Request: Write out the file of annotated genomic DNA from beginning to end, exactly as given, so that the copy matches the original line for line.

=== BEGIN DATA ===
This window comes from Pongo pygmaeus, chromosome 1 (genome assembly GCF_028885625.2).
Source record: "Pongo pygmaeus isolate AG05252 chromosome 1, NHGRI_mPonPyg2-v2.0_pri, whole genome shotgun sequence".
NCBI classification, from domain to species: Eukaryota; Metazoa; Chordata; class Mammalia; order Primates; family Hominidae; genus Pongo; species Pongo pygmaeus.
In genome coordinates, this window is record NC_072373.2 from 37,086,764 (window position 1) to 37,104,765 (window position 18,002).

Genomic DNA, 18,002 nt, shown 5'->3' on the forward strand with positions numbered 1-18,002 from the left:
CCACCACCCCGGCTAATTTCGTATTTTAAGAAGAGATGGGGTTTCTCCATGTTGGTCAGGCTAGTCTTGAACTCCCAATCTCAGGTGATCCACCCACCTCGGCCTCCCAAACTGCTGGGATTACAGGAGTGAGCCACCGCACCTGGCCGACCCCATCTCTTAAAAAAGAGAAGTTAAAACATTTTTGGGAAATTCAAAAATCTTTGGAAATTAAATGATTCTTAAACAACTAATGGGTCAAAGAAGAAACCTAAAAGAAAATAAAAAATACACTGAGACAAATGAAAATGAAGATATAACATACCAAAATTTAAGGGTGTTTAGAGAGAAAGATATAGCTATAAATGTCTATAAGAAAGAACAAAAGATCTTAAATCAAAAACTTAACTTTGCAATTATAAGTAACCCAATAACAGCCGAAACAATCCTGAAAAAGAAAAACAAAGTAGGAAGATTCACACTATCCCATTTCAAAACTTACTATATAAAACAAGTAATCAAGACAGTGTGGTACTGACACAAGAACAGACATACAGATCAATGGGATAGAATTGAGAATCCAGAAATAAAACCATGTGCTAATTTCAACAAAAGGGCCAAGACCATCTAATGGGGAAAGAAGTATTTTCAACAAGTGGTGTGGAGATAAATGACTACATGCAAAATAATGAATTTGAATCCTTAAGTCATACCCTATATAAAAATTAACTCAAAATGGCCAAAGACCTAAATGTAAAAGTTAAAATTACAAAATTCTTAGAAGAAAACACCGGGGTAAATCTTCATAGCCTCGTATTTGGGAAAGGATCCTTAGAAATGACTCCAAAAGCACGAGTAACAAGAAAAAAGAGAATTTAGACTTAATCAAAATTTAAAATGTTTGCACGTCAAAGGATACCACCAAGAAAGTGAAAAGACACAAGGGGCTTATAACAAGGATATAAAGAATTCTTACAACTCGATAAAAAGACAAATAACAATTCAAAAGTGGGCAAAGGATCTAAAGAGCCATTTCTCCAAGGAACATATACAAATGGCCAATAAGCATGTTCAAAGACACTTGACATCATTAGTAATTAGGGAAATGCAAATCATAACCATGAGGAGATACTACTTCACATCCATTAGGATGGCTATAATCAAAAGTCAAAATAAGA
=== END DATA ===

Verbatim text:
This window comes from Pongo pygmaeus, chromosome 1 (genome assembly GCF_028885625.2).
Source record: "Pongo pygmaeus isolate AG05252 chromosome 1, NHGRI_mPonPyg2-v2.0_pri, whole genome shotgun sequence".
NCBI classification, from domain to species: Eukaryota; Metazoa; Chordata; class Mammalia; order Primates; family Hominidae; genus Pongo; species Pongo pygmaeus.
In genome coordinates, this window is record NC_072373.2 from 37,086,764 (window position 1) to 37,104,765 (window position 18,002).

Genomic DNA, 18,002 nt, shown 5'->3' on the forward strand with positions numbered 1-18,002 from the left:
CCACCACCCCGGCTAATTTCGTATTTTAAGAAGAGATGGGGTTTCTCCATGTTGGTCAGGCTAGTCTTGAACTCCCAATCTCAGGTGATCCACCCACCTCGGCCTCCCAAACTGCTGGGATTACAGGAGTGAGCCACCGCACCTGGCCGACCCCATCTCTTAAAAAAGAGAAGTTAAAACATTTTTGGGAAATTCAAAAATCTTTGGAAATTAAATGATTCTTAAACAACTAATGGGTCAAAGAAGAAACCTAAAAGAAAATAAAAAATACACTGAGACAAATGAAAATGAAGATATAACATACCAAAATTTAAGGGTGTTTAGAGAGAAAGATATAGCTATAAATGTCTATAAGAAAGAACAAAAGATCTTAAATCAAAAACTTAACTTTGCAATTATAAGTAACCCAATAACAGCCGAAACAATCCTGAAAAAGAAAAACAAAGTAGGAAGATTCACACTATCCCATTTCAAAACTTACTATATAAAACAAGTAATCAAGACAGTGTGGTACTGACACAAGAACAGACATACAGATCAATGGGATAGAATTGAGAATCCAGAAATAAAACCATGTGCTAATTTCAACAAAAGGGCCAAGACCATCTAATGGGGAAAGAAGTATTTTCAACAAGTGGTGTGGAGATAAATGACTACATGCAAAATAATGAATTTGAATCCTTAAGTCATACCCTATATAAAAATTAACTCAAAATGGCCAAAGACCTAAATGTAAAAGTTAAAATTACAAAATTCTTAGAAGAAAACACCGGGGTAAATCTTCATAGCCTCGTATTTGGGAAAGGATCCTTAGAAATGACTCCAAAAGCACGAGTAACAAGAAAAAAGAGAATTTAGACTTAATCAAAATTTAAAATGTTTGCACGTCAAAGGATACCACCAAGAAAGTGAAAAGACACAAGGGGCTTATAACAAGGATATAAAGAATTCTTACAACTCGATAAAAAGACAAATAACAATTCAAAAGTGGGCAAAGGATCTAAAGAGCCATTTCTCCAAGGAACATATACAAATGGCCAATAAGCATGTTCAAAGACACTTGACATCATTAGTAATTAGGGAAATGCAAATCATAACCATGAGGAGATACTACTTCACATCCATTAGGATGGCTATAATCAAAAGTCAAAATAAGA